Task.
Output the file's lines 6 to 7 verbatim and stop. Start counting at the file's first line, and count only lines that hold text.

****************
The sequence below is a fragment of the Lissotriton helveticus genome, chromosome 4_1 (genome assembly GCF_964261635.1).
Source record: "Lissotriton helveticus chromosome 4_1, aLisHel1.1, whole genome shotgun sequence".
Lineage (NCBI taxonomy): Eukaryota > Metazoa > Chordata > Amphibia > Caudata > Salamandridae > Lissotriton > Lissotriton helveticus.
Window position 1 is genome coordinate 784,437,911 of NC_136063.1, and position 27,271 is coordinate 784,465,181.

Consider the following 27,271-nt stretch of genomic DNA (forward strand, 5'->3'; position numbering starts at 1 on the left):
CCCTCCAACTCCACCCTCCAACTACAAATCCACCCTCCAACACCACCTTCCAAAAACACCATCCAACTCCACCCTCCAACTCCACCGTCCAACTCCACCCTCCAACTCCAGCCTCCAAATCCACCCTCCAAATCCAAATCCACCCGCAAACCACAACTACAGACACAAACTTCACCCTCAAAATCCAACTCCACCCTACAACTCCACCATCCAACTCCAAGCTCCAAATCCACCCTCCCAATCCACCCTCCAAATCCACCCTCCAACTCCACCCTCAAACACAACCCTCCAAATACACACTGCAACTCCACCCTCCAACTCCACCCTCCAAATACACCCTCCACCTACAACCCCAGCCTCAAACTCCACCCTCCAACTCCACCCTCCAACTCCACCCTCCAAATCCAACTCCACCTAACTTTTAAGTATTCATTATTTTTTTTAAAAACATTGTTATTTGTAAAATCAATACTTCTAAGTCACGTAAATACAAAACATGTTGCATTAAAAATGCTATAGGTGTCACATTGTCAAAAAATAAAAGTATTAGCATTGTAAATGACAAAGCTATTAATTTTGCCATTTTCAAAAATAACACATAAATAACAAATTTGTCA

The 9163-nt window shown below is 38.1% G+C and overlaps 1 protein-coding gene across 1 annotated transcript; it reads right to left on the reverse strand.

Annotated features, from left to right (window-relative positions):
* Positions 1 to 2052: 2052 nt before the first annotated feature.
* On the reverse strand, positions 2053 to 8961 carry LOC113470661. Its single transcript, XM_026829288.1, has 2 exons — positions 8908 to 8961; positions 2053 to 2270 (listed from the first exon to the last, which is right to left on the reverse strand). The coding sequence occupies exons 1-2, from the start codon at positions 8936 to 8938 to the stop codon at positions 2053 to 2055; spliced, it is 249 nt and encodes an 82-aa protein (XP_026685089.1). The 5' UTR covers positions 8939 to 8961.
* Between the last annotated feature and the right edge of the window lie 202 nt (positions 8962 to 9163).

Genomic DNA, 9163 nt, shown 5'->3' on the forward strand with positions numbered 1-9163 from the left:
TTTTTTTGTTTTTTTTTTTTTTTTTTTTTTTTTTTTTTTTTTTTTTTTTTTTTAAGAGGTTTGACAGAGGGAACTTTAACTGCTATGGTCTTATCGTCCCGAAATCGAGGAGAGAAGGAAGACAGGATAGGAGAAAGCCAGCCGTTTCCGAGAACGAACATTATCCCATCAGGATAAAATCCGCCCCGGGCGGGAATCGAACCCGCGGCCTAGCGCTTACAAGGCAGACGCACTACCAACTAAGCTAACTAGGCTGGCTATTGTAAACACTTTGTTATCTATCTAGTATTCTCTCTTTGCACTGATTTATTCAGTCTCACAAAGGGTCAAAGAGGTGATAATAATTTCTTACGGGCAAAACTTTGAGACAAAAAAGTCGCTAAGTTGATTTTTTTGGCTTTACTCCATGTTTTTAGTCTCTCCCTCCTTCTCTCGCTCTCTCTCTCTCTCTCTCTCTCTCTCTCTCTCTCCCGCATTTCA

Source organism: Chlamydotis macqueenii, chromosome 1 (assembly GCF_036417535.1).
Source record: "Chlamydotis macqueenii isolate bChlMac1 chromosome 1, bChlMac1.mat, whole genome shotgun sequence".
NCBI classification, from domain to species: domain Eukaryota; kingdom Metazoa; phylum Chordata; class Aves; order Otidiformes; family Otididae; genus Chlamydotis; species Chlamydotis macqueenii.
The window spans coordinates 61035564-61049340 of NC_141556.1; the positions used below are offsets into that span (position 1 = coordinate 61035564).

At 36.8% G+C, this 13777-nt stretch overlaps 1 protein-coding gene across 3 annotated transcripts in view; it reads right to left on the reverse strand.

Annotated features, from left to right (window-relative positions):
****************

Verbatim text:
CCCTCCAACTCCACCCTCCAACTACAAATCCACCCTCCAACACCACCTTCCAAAAACACCATCCAACTCCACCCTCCAACTCCACCGTCCAACTCCACCCTCCAACTCCAGCCTCCAAATCCACCCTCCAAATCCAAATCCACCCGCAAACCACAACTACAGACACAAACTTCACCCTCAAAATCCAACTCCACCCTACAACTCCACCATCCAACTCCAAGCTCCAAATCCACCCTCCCAATCCACCCTCCAAATCCACCCTCCAACTCCACCCTCAAACACAACCCTCCAAATACACACTGCAACTCCACCCTCCAACTCCACCCTCCAAATACACCCTCCACCTACAACCCCAGCCTCAAACTCCACCCTCCAACTCCACCCTCCAACTCCACCCTCCAAATCCAACTCCACCTAACTTTTAAGTATTCATTATTTTTTTTAAAAACATTGTTATTTGTAAAATCAATACTTCTAAGTCACGTAAATACAAAACATGTTGCATTAAAAATGCTATAGGTGTCACATTGTCAAAAAATAAAAGTATTAGCATTGTAAATGACAAAGCTATTAATTTTGCCATTTTCAAAAATAACACATAAATAACAAATTTGTCA

The 9163-nt window shown below is 38.1% G+C and overlaps 1 protein-coding gene across 1 annotated transcript; it reads right to left on the reverse strand.